I am very appreciative of the people who can teach small children, and the work that they do; I couldn’t do it well for all the money in the world. They’re also my peers in the educational field whom I respect to no end. My amazing students are the results of other educators’ time, talent, and yes- sometimes tears. I don’t want to take their job in my child’s life, I want to work with them to give him the best education that we can. I don’t want to cut their funds and make them work harder, with less resources; I want them to have what they need to do the job that I can’t. I don’t want to remove my child from a system that isn’t working perfectly; I want to work to improve that system for everyone’s child. To those people who can homeschool their child, more power to you, but it’s not right for our family. I still respect your right to choose the path that is best for your family, and know that I’ll be doing what I can to improve our educational system just in case you ever do need to use it instead of homeschooling. Maybe it’s a long path to travel for me to get to this point, but this is where I am. I’m happy to see people coming around to this point of view in whatever way they do. We could all stand to take a lesson from each other on how best to teach the next generation. Keep what works, change what doesn’t, and keep the baby when you toss the bathwater.
By: Lisa Regula- Meyer
The school year is in full swing now in Kent, and we’re heartily enjoying life with a second grader. Specifically, we’re enjoying this second grader and his second grade class. This year, our school is trying out a mixed 1st and 2nd grade classroom. Two teachers, two student teachers, and two grades in an extra large room (really two rooms with a collapsible wall between them that’s not used very often now). Kenny’s been thrilled about it so far, and seems to be doing well with this new set-up, in part because the first grade teacher was his teacher last year, and he really enjoyed working with her. We’re glad that he has another year in a safe place where he enjoys learning, and his official teacher for this year has a similar pedagogy and manner to his first grade teacher. His daily pattern is familiar, he’s making progress on school work, and meeting new friends.
I may not work with young kids, but I do teach, and I take my profession seriously. So much in education is bad news- rising tuition, rising student loan amounts, another assessment added to the schedule, and test prep taking more and more time away from teaching. With all of that, it’s great seeing innovation and child-centered learning still making its way into some areas. Classrooms being treated like research, following evidenced-based practices and contributing to that evidence, trusting teachers to take leadership of their own classrooms, those are the things that I like to hear happening.
In my own classrooms, I’m trying some new things, as well, like virtual presentations and some new lab activities. It’s surprising how different things feel with just a little bit of a difference; those little changes make such a big deal in overall outlook. For me, seeing changes in my syllabus come together, and seeing how other people shape their classrooms for the students (with supportive administrators, even!)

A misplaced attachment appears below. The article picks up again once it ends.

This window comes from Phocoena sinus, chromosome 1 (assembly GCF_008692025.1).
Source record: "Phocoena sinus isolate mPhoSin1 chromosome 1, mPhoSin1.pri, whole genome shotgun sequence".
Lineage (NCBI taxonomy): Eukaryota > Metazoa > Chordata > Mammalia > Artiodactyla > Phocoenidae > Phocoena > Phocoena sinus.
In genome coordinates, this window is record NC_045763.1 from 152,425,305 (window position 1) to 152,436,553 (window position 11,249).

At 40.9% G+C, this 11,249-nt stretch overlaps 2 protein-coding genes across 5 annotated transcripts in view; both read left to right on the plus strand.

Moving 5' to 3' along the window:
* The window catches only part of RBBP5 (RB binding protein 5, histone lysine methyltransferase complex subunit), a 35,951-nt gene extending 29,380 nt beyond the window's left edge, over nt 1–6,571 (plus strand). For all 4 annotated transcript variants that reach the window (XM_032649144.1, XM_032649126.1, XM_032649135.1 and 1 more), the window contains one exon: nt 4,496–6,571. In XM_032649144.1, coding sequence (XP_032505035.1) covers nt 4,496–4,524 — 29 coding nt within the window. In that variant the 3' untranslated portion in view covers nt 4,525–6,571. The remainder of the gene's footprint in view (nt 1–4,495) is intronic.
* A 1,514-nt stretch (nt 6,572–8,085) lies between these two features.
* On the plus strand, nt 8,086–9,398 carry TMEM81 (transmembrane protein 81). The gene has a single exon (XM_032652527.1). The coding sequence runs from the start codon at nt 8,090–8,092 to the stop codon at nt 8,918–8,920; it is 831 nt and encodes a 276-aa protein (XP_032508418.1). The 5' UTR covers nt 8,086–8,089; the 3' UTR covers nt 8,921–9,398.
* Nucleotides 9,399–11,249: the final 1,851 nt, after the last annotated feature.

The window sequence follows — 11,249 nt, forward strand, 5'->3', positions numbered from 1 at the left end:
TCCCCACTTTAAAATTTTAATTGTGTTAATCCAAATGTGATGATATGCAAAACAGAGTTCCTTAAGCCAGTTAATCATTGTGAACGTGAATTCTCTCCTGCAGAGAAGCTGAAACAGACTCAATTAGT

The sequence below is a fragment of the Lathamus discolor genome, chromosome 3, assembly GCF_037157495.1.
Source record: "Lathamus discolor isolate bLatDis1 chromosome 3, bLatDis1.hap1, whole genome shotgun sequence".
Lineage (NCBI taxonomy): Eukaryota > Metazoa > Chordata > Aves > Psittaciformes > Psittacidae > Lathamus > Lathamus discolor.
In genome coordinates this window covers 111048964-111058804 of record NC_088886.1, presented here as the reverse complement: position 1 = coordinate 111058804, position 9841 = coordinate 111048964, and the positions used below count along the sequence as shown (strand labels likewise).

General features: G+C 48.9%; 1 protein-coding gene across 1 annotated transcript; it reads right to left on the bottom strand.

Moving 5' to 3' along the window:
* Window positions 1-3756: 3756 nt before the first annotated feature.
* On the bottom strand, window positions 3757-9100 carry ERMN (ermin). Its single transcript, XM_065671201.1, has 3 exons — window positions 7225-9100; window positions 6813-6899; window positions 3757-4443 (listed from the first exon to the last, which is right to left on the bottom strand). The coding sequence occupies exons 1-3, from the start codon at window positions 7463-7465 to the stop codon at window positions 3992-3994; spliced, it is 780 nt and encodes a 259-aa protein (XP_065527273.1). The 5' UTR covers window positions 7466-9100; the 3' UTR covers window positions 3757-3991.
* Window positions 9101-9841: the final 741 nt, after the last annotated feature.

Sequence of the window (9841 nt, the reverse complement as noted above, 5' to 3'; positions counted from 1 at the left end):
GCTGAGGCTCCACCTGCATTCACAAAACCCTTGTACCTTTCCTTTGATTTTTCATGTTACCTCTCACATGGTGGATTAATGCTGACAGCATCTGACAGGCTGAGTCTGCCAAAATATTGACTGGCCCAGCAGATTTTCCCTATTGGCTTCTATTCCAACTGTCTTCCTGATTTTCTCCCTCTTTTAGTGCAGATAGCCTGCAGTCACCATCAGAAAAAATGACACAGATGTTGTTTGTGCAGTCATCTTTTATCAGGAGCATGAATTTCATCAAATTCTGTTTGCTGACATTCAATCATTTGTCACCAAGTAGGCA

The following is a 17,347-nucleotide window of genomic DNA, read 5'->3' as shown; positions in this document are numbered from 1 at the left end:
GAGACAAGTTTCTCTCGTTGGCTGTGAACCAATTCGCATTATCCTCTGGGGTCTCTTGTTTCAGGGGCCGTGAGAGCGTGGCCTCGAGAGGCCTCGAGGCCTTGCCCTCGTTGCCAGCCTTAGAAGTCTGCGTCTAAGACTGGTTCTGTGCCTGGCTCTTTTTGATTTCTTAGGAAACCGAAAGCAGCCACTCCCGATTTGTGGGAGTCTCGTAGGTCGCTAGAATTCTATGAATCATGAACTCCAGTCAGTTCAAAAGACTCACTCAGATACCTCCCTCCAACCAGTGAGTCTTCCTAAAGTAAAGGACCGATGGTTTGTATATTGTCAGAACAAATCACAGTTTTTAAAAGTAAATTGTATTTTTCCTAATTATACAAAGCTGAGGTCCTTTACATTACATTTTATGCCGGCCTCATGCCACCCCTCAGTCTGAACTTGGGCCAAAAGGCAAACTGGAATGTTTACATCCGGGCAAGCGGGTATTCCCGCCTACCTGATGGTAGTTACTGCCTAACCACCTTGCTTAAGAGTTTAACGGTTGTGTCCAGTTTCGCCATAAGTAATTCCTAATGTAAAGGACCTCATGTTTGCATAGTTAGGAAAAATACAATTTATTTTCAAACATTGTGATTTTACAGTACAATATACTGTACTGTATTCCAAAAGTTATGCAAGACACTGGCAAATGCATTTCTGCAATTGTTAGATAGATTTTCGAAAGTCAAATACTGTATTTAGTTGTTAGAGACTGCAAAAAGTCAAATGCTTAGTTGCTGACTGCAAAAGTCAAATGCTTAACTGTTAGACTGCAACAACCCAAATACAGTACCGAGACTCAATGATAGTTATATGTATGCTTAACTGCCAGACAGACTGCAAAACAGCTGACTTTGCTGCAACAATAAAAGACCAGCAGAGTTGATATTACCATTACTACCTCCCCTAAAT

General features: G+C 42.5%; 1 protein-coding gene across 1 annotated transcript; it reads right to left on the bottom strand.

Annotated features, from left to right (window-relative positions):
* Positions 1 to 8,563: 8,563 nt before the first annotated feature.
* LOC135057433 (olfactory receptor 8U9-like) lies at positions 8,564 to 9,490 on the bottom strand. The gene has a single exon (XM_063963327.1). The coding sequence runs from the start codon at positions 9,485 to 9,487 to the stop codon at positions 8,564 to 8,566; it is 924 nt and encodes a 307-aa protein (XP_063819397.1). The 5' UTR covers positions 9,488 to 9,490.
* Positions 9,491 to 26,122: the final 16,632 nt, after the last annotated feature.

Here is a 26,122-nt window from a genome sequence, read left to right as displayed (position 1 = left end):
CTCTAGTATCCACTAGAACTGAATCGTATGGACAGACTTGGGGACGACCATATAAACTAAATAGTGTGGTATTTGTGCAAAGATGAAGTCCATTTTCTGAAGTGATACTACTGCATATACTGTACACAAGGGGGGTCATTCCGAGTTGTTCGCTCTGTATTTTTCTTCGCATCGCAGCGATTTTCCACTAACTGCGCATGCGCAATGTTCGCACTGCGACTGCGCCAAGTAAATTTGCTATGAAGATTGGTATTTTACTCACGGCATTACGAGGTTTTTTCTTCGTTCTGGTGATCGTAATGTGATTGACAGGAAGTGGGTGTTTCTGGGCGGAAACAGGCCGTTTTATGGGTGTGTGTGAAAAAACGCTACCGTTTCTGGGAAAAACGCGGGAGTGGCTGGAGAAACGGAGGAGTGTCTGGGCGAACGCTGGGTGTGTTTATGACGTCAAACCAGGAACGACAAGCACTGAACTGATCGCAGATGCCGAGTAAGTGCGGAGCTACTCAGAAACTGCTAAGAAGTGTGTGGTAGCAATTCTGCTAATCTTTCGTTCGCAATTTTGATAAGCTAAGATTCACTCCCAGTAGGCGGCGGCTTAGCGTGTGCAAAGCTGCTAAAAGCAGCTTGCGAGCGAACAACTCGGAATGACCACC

By: Lisa Regula Meyer
Three ways to create a family frequently discussed on The Next Family include gestational surrogate, traditional surrogate, and adoption. There are far more other ways, but I wanted to focus on these three because it’s an area where there is frequently some confusion. As a reminder, “gestational surrogacy” is when a woman (the GS) outside of a couple carries a child that is not related to her for the recipient couple, the intended parents (IPs). The child may be the genetic child of one or two of the people in the IP couple or not, depending on how the couple goes about the surrogacy process. “Traditional surrogacy” is when a woman (the TS) outside of the IP couple carries a child that is related to herself, her own biological child and the half sibling of her own children. Usually the child is related to one of the IPs. Adoption concerns an existing pregnancy for the birth mother, and the child is placed with an adoptive family, to whom it does not have a parent-child genetic connection.
There are benefits and drawbacks to each of these methods, and finding the correct balance of benefits and drawbacks depends on the parties involved. Gestational surrogacy tends to have a more sure ending legally, and if there is a child created it is 99% likely going to go home with the intended parents, since the child was created/intended for them, and the surrogate has no genetic link to the child. Traditional surrogacy tends to be less expensive, and does not involve the use of in vitro fertilization (IVF), but is seen as riskier for the parents since the surrogate has a genetic tie to the child. The infamous Baby M case was a traditional surrogacy. Adoption is the most legally risky, as birth mothers can rescind their decision and choose to parent instead of abdicate her parental rights and responsibilities within a set period of time. The child was not created with the intent of the adoptive parents, so legally, they are typically seen as having fewer rights than intended parents. We’ve seen the outcome of this policy discussed by The Next Family writers, and it’s painful.
I wanted to address this in writing in one place here because there is an important distinction between surrogacy of either type and adoption- the matter of intent. That the child was created with the intention of the parents is crucial legally, and ends up being important in how we view these constructs socially. I’ve been both a GS and TS myself, so I have first-hand experience with those processes. I’ve often had well-meaning people call my role as TS “birth mother” because birth mother in an adoption case is more familiar than a TS is, and it’s easy for them to understand and convey to others. But being simplistic in this manner ignores intent and adds a layer of assumptions about identity that I don’t appreciate all that much. I do know some TSs that identify as birth mothers, but it’s not common and not always healthy, resulting in a blurring of lines and creating a feeling of loss that I don’t think anyone should have to endure.